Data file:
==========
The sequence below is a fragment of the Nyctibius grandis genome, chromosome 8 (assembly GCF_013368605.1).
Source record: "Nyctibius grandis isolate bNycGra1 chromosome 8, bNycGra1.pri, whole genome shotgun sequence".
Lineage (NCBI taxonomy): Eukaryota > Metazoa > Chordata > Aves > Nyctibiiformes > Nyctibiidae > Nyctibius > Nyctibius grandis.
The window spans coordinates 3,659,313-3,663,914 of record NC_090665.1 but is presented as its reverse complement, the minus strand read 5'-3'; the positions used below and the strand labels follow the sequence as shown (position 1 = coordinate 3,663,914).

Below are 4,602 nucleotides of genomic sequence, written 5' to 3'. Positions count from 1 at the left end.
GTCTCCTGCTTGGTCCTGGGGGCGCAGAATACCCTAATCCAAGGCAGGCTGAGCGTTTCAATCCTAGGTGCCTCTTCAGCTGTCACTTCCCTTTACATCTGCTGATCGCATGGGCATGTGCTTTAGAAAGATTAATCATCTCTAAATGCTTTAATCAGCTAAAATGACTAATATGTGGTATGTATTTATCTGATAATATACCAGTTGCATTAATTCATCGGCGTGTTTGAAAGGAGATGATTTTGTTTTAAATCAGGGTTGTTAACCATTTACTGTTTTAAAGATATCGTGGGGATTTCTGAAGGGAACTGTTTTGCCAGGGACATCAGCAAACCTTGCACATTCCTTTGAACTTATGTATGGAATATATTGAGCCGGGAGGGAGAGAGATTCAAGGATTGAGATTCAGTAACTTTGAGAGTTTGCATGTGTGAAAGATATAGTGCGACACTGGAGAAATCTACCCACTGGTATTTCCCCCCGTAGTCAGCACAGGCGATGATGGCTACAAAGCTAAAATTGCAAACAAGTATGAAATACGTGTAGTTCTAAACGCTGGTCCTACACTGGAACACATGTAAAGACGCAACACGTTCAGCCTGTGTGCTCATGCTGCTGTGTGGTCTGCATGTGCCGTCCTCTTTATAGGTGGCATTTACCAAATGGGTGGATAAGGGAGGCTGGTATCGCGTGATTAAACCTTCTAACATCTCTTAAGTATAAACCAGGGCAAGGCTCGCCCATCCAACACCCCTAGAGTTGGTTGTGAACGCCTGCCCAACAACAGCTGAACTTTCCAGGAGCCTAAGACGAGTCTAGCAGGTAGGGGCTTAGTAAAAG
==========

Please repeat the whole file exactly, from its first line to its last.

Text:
The sequence below is a fragment of the Nyctibius grandis genome, chromosome 8 (assembly GCF_013368605.1).
Source record: "Nyctibius grandis isolate bNycGra1 chromosome 8, bNycGra1.pri, whole genome shotgun sequence".
Lineage (NCBI taxonomy): Eukaryota > Metazoa > Chordata > Aves > Nyctibiiformes > Nyctibiidae > Nyctibius > Nyctibius grandis.
The window spans coordinates 3,659,313-3,663,914 of record NC_090665.1 but is presented as its reverse complement, the minus strand read 5'-3'; the positions used below and the strand labels follow the sequence as shown (position 1 = coordinate 3,663,914).

Below are 4,602 nucleotides of genomic sequence, written 5' to 3'. Positions count from 1 at the left end.
GTCTCCTGCTTGGTCCTGGGGGCGCAGAATACCCTAATCCAAGGCAGGCTGAGCGTTTCAATCCTAGGTGCCTCTTCAGCTGTCACTTCCCTTTACATCTGCTGATCGCATGGGCATGTGCTTTAGAAAGATTAATCATCTCTAAATGCTTTAATCAGCTAAAATGACTAATATGTGGTATGTATTTATCTGATAATATACCAGTTGCATTAATTCATCGGCGTGTTTGAAAGGAGATGATTTTGTTTTAAATCAGGGTTGTTAACCATTTACTGTTTTAAAGATATCGTGGGGATTTCTGAAGGGAACTGTTTTGCCAGGGACATCAGCAAACCTTGCACATTCCTTTGAACTTATGTATGGAATATATTGAGCCGGGAGGGAGAGAGATTCAAGGATTGAGATTCAGTAACTTTGAGAGTTTGCATGTGTGAAAGATATAGTGCGACACTGGAGAAATCTACCCACTGGTATTTCCCCCCGTAGTCAGCACAGGCGATGATGGCTACAAAGCTAAAATTGCAAACAAGTATGAAATACGTGTAGTTCTAAACGCTGGTCCTACACTGGAACACATGTAAAGACGCAACACGTTCAGCCTGTGTGCTCATGCTGCTGTGTGGTCTGCATGTGCCGTCCTCTTTATAGGTGGCATTTACCAAATGGGTGGATAAGGGAGGCTGGTATCGCGTGATTAAACCTTCTAACATCTCTTAAGTATAAACCAGGGCAAGGCTCGCCCATCCAACACCCCTAGAGTTGGTTGTGAACGCCTGCCCAACAACAGCTGAACTTTCCAGGAGCCTAAGACGAGTCTAGCAGGTAGGGGCTTAGTAAAAG